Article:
Many academic studies connect things that seemingly have no connection. Here are some of the weirdest…
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10 Studies Connecting Completely Bizarre Things
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*And now: Academic studies showing super weird correlations.
*Bladder control and thriftiness. Hold it… Hold it… A study from 2011 found that people who are “holding” a full bladder are better at delaying gratification and making long-term decisions about money. The researchers chalked it up to “inhibitory spillover” – if you’re in the process of resisting one urge, you’re better at controlling other urges as well. This must be a big help in places with pay-per-use toilets.
*Tipping and corruption. OK, what’s the one movie genre that goes out of its way to show conspicuous tipping? Mafia movies, right? A 2012 Harvard study found that around the world, countries with greater tipping behavior also have more problems with political corruption, like bribery. The authors guessed that this might be due to what’s called a “prospective orientation” – not so much tipping as a reward, but tipping to influence future behavior, like “One day, I may call upon you to perform a service for me…”
*Finger length and SAT scores. A 2007 study in the British Journal of Psychology turned up this bizarre fact: Boys with a higher ring-to-index finger ratio had higher SAT math scores. At the same time, girls with a lower ring-to-index finger ratio had higher verbal scores. The researchers said this might be because both factors – relative finger length and math-versus-verbal aptitude – are influenced by the amounts of testosterone and estrogen you received way back in your mother’s womb.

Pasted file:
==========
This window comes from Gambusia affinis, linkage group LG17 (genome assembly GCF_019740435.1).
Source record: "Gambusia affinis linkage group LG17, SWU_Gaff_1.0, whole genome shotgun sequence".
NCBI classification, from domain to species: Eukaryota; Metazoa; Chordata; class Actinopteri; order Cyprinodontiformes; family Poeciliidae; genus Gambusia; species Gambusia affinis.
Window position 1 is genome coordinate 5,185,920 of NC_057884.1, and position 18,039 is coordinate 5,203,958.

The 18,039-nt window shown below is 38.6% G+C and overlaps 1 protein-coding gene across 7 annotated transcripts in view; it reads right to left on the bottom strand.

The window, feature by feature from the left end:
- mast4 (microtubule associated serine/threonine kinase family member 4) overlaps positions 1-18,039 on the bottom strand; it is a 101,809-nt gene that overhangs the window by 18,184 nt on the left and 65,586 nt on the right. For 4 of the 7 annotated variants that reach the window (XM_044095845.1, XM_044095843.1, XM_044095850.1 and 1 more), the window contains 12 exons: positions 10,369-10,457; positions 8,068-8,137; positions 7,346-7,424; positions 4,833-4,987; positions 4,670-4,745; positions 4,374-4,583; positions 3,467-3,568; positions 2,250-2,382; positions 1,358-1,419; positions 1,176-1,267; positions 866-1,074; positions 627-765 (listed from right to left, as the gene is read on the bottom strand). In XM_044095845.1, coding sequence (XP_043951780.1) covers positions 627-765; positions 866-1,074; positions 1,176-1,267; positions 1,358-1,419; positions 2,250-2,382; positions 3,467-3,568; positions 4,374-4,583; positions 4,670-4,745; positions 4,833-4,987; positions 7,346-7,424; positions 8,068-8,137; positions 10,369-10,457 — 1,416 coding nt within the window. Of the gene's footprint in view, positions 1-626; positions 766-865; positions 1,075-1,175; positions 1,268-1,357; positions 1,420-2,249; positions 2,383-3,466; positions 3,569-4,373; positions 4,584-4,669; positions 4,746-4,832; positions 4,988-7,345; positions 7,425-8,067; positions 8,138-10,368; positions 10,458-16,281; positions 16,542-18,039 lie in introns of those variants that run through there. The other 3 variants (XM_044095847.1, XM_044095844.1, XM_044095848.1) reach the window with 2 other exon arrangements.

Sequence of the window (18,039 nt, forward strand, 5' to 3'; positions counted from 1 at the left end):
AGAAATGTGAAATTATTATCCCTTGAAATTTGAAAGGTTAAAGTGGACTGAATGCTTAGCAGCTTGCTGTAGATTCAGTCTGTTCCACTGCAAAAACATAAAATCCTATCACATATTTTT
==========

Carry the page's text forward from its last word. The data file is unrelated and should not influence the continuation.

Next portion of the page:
*The length of your commute and your level of political engagement. The longer you spend in traffic every day, the less likely you are to stay up-to-date on politics. Maybe it has something to do with having less leisure time or more stress. But it applies to everyone with one weird exception: The super-rich. For the “very wealthy,” the longer their commute, the _more_ they were engaged. Maybe commutes by private jet counted.
*Studying ethics and stealing books. OK, it’s a little more nuanced than that: A study published in 2009 found that modern texts on ethics and morality were 50 percent more likely to go missing from libraries than all other books. The investigator suggested ethics students may be more likely to rationalize their behavior.
*Hiccups and your rectum. Can’t get rid of the hiccups? In 1990, health care providers in Israel reported one really great remedy: a “digital rectal massage.” Supposedly this works because the nerves controlling hiccups, like the vagus nerve, are also connected to the GI tract.
*Got a favorite bizarre correlation discovered by science? Let us know in the comments, and subscribe so you won’t miss our next video! And as always, at you can learn more about this and lots of other bizarre stuff at HowStuffWorks.com.
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